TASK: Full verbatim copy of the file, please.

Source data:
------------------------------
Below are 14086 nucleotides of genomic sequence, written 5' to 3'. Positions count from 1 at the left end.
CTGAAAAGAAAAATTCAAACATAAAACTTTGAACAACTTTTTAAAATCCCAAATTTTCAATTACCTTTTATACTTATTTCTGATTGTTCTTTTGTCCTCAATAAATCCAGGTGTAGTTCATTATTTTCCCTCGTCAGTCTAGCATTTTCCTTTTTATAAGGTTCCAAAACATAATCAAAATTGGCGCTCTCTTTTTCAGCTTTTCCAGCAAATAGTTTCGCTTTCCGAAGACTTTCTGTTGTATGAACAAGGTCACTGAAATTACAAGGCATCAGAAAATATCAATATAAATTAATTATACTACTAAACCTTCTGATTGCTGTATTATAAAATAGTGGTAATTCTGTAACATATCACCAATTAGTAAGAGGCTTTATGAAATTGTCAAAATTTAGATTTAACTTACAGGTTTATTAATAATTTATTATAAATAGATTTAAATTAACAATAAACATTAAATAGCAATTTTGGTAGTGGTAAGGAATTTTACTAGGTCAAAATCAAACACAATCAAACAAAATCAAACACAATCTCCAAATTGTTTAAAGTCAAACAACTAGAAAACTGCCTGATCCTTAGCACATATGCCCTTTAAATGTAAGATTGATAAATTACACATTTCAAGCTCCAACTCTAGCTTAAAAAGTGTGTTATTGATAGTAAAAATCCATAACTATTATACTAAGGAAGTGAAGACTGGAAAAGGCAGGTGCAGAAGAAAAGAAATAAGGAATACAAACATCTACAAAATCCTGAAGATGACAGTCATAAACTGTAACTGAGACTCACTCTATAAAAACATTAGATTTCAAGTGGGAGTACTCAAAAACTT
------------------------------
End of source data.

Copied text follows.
Below are 14086 nucleotides of genomic sequence, written 5' to 3'. Positions count from 1 at the left end.
CTGAAAAGAAAAATTCAAACATAAAACTTTGAACAACTTTTTAAAATCCCAAATTTTCAATTACCTTTTATACTTATTTCTGATTGTTCTTTTGTCCTCAATAAATCCAGGTGTAGTTCATTATTTTCCCTCGTCAGTCTAGCATTTTCCTTTTTATAAGGTTCCAAAACATAATCAAAATTGGCGCTCTCTTTTTCAGCTTTTCCAGCAAATAGTTTCGCTTTCCGAAGACTTTCTGTTGTATGAACAAGGTCACTGAAATTACAAGGCATCAGAAAATATCAATATAAATTAATTATACTACTAAACCTTCTGATTGCTGTATTATAAAATAGTGGTAATTCTGTAACATATCACCAATTAGTAAGAGGCTTTATGAAATTGTCAAAATTTAGATTTAACTTACAGGTTTATTAATAATTTATTATAAATAGATTTAAATTAACAATAAACATTAAATAGCAATTTTGGTAGTGGTAAGGAATTTTACTAGGTCAAAATCAAACACAATCAAACAAAATCAAACACAATCTCCAAATTGTTTAAAGTCAAACAACTAGAAAACTGCCTGATCCTTAGCACATATGCCCTTTAAATGTAAGATTGATAAATTACACATTTCAAGCTCCAACTCTAGCTTAAAAAGTGTGTTATTGATAGTAAAAATCCATAACTATTATACTAAGGAAGTGAAGACTGGAAAAGGCAGGTGCAGAAGAAAAGAAATAAGGAATACAAACATCTACAAAATCCTGAAGATGACAGTCATAAACTGTAACTGAGACTCACTCTATAAAAACATTAGATTTCAAGTGGGAGTACTCAAAAACTT